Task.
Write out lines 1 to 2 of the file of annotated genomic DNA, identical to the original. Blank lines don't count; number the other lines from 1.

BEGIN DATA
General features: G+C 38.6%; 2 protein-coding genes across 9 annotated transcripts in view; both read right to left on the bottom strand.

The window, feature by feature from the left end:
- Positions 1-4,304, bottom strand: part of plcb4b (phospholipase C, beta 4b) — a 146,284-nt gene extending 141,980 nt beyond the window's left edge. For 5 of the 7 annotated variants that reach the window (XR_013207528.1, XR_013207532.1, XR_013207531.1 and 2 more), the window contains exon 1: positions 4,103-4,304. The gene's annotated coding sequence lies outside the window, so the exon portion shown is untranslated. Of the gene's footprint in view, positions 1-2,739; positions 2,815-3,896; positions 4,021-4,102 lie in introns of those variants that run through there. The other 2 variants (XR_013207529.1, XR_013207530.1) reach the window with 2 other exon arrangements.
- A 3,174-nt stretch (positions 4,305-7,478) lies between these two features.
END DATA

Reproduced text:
General features: G+C 38.6%; 2 protein-coding genes across 9 annotated transcripts in view; both read right to left on the bottom strand.

The window, feature by feature from the left end: